Time is running out to sign up for low- or no-cost health insurance through the federal marketplace under the special enrollment created by Congress and President Biden. The deadline to sign up on healthcare.gov is Aug. 15.
The president reopened the marketplace in mid-February under the American Rescue Plan Act, for people who needed coverage during the pandemic, and later extended the deadline to Aug. 15.
The special enrollment is open to both new and existing customers, including the thousands of Kentuckians who got temporary Medicaid coverage during the pandemic through the state’s “presumptive eligibility” program.
About 120,000 Kentuckians lost that temporary Medicaid coverage in July, according to Brice Mitchell, a spokesman for the state Cabinet for Health and Family Services.
Mitchell said the state has told some of those people they would be losing their coverage and encouraged them to check kynect.ky.gov
to see if they qualify for traditional Medicaid, or go healthcare.gov
to apply for a federally subsidized plan. He said state Kynectors, who help people enroll, will continue the outreach through August.
Dustin Pugel, senior policy analyst at the Kentucky Center for Economic Policy, encouraged Kentuckians who recently lost their temporary Medicaid coverage and are not covered by work or traditional Medicaid to “Run, not walk, to the marketplace to find an affordable option.”
Priscilla Easterling, the outreach coordinator for Kentucky Voices for Health
and a Kynector,
also encouraged Kentuckians without health coverage to explore their options on healthcare.gov
, especially those who looked at plans in the past and found them unaffordable at that time.
“With the increased subsidies that the American Rescue Plan included . . . we have seen so many people save a surprising amount of money,” Easterling said. “It is 100-percent worth just checking it out. . . . It’s a totally different ballgame.”
A federal report
says 34% of those who got a subsidized plan since April 1 paid $10 or less a month for their coverage, thanks to the American Rescue Plan’s premium reductions. In Kentucky, 32% of new customers and 19% of returning customers were able to find a plan for $10 or less per month.
In the special enrollment period, plans are more affordable due to bigger premium subsidies through tax credits, and no repayments are required if a tax return shows they didn’t qualify for the tax credit. Also, more people eligible for the subsidies, and costs are limited to no more than 8.5% of income, down from nearly 10%.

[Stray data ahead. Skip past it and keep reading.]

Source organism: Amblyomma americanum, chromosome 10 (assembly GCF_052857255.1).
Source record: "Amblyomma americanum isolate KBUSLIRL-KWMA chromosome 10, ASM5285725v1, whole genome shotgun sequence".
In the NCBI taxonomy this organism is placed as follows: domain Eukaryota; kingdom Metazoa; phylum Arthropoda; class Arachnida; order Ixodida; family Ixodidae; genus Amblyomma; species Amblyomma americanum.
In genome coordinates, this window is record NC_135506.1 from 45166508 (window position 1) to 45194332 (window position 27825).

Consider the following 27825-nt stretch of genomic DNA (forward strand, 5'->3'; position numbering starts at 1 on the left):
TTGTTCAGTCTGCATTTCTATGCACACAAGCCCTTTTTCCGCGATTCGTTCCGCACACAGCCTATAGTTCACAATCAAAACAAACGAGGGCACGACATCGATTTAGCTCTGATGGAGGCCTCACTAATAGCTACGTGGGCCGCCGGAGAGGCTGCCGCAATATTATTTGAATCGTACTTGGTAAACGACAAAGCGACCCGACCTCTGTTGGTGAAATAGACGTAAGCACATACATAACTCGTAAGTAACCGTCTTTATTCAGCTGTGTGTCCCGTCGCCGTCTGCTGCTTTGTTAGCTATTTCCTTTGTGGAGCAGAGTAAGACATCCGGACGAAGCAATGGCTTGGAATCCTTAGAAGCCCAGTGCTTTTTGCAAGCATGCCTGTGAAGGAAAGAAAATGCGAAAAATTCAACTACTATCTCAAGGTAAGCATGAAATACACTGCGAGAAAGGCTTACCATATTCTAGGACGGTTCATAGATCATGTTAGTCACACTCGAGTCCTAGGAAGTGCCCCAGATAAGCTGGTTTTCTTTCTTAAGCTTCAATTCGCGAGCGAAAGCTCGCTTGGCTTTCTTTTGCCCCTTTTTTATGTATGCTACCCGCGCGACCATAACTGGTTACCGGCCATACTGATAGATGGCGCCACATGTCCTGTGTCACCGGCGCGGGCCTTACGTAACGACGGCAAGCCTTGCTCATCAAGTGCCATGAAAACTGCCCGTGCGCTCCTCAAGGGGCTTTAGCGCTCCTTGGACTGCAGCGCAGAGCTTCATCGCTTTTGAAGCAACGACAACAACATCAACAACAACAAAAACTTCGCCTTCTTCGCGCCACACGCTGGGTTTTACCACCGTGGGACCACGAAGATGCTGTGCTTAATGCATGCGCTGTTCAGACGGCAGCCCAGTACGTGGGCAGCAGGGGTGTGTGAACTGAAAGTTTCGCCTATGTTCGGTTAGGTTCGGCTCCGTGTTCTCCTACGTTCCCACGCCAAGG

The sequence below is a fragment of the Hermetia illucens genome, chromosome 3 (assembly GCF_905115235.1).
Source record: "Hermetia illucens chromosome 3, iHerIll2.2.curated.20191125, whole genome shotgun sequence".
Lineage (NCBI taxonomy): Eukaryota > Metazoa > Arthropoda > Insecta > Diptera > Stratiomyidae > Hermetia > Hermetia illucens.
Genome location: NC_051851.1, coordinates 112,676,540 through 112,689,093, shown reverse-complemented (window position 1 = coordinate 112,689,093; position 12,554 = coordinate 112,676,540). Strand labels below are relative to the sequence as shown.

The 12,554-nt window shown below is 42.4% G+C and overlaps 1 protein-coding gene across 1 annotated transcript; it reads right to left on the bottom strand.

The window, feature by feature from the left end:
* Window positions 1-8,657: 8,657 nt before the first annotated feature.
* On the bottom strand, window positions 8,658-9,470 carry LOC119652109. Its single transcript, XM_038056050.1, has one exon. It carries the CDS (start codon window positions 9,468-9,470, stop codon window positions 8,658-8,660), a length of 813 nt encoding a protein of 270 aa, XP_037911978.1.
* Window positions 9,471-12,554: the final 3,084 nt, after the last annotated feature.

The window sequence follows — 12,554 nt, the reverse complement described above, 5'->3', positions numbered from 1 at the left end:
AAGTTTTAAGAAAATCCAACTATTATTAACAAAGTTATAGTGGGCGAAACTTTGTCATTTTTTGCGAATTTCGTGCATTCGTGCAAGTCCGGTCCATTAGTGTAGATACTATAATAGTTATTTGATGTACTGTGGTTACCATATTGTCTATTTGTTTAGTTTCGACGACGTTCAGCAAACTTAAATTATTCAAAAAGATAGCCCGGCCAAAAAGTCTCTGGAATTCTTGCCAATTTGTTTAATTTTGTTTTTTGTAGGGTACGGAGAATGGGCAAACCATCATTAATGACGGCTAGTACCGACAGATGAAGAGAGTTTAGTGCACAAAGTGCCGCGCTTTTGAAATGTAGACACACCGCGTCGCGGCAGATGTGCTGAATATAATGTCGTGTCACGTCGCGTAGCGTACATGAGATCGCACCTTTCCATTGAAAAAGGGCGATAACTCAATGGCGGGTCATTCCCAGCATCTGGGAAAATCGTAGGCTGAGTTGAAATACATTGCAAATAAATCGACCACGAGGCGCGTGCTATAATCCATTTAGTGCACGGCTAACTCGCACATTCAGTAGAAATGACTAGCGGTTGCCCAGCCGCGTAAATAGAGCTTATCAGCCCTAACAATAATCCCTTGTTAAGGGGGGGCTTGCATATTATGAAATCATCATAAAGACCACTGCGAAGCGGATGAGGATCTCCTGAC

For the first time, the new rules allow those earning more than 400% of the federal poverty level — about $51,000 for an individual and $104,800 for a family of four in 2021 — to get a subsidized plan.
This change is especially helpful to older adults with incomes above 400% of the poverty level, because unlike traditional health plans, which are allowed to charge more based on age, special-enrollment premiums are capped at 8.5% of income.
“Compared to current premium payments, a 60-year-old with a $55,000 income would pay 77% less for a bronze plan ($146 vs. $634 per month), 56% less for a benchmark silver plan ($390 vs. $887 per month), and 52% less for a gold plan ($453 vs. $951 per month), on average,” says the Kaiser Family Foundation.
Also benefiting from this expansion to 400% of the poverty line are self-employed people who have not had access to affordable health insurance. “As wonderful as the Affordable Care Act was to open up affordable coverage for so many people,” Pugel said. “It really did leave that group of folks out.”
Through the end of June, 13,773 Kentuckians had signed up for health insurance during the special enrollment period, according to a federal report.
That’s an increase from the special enrollment periods in 2020 and 2019, when 6,747 and 7,041 signed up, respectively.
But fewer than 10% of eligible Kentuckians have taken advantage of the opportunity. Easterling said about 115,000 Kentuckians who qualify for a subsidy under the special enrollment period have not yet signed up.
Nationwide, more than 2 million have signed up.
Open enrollment is usually in effect only six weeks at the end of a year, except for those who experience a “qualifying life event,” like getting married or losing a job. After the special enrollment period closes on Aug. 15, open enrollment will re-open Nov. 1.
Biden’s American Families Plan would make some of these measures permanent, including the bigger tax credits, coverage to those who earn 400% and above the federal poverty level, and the premium cap of 8.5% of household income. Those measures will stop at the end of 2022 unless Congress makes them permanent.